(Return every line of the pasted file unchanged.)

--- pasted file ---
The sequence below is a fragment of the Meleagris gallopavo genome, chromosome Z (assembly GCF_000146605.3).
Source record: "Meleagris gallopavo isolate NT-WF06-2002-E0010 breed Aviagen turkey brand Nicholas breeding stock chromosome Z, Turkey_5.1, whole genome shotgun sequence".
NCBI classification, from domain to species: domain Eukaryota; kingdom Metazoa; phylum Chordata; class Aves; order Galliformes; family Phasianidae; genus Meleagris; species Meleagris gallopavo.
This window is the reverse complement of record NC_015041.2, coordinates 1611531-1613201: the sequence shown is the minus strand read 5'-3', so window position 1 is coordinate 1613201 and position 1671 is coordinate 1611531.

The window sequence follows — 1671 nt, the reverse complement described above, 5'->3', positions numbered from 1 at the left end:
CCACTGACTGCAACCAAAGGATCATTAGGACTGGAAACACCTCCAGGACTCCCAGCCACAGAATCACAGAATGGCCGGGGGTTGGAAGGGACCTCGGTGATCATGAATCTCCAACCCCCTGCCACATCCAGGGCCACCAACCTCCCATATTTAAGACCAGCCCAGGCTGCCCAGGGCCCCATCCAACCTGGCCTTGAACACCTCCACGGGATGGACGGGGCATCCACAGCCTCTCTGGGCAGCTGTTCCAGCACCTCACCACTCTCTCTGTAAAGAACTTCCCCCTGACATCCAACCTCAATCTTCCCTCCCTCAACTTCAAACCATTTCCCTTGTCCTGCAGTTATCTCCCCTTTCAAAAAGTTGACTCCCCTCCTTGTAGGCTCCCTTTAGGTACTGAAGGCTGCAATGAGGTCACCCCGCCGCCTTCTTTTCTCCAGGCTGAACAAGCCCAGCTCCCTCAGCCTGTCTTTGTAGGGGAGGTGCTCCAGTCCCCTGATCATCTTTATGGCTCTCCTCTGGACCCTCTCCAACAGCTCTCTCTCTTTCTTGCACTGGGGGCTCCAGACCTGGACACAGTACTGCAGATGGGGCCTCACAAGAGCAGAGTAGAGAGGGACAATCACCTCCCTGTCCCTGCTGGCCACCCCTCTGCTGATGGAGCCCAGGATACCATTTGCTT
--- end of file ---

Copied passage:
The sequence below is a fragment of the Meleagris gallopavo genome, chromosome Z (assembly GCF_000146605.3).
Source record: "Meleagris gallopavo isolate NT-WF06-2002-E0010 breed Aviagen turkey brand Nicholas breeding stock chromosome Z, Turkey_5.1, whole genome shotgun sequence".
NCBI classification, from domain to species: domain Eukaryota; kingdom Metazoa; phylum Chordata; class Aves; order Galliformes; family Phasianidae; genus Meleagris; species Meleagris gallopavo.
This window is the reverse complement of record NC_015041.2, coordinates 1611531-1613201: the sequence shown is the minus strand read 5'-3', so window position 1 is coordinate 1613201 and position 1671 is coordinate 1611531.

The window sequence follows — 1671 nt, the reverse complement described above, 5'->3', positions numbered from 1 at the left end:
CCACTGACTGCAACCAAAGGATCATTAGGACTGGAAACACCTCCAGGACTCCCAGCCACAGAATCACAGAATGGCCGGGGGTTGGAAGGGACCTCGGTGATCATGAATCTCCAACCCCCTGCCACATCCAGGGCCACCAACCTCCCATATTTAAGACCAGCCCAGGCTGCCCAGGGCCCCATCCAACCTGGCCTTGAACACCTCCACGGGATGGACGGGGCATCCACAGCCTCTCTGGGCAGCTGTTCCAGCACCTCACCACTCTCTCTGTAAAGAACTTCCCCCTGACATCCAACCTCAATCTTCCCTCCCTCAACTTCAAACCATTTCCCTTGTCCTGCAGTTATCTCCCCTTTCAAAAAGTTGACTCCCCTCCTTGTAGGCTCCCTTTAGGTACTGAAGGCTGCAATGAGGTCACCCCGCCGCCTTCTTTTCTCCAGGCTGAACAAGCCCAGCTCCCTCAGCCTGTCTTTGTAGGGGAGGTGCTCCAGTCCCCTGATCATCTTTATGGCTCTCCTCTGGACCCTCTCCAACAGCTCTCTCTCTTTCTTGCACTGGGGGCTCCAGACCTGGACACAGTACTGCAGATGGGGCCTCACAAGAGCAGAGTAGAGAGGGACAATCACCTCCCTGTCCCTGCTGGCCACCCCTCTGCTGATGGAGCCCAGGATACCATTTGCTT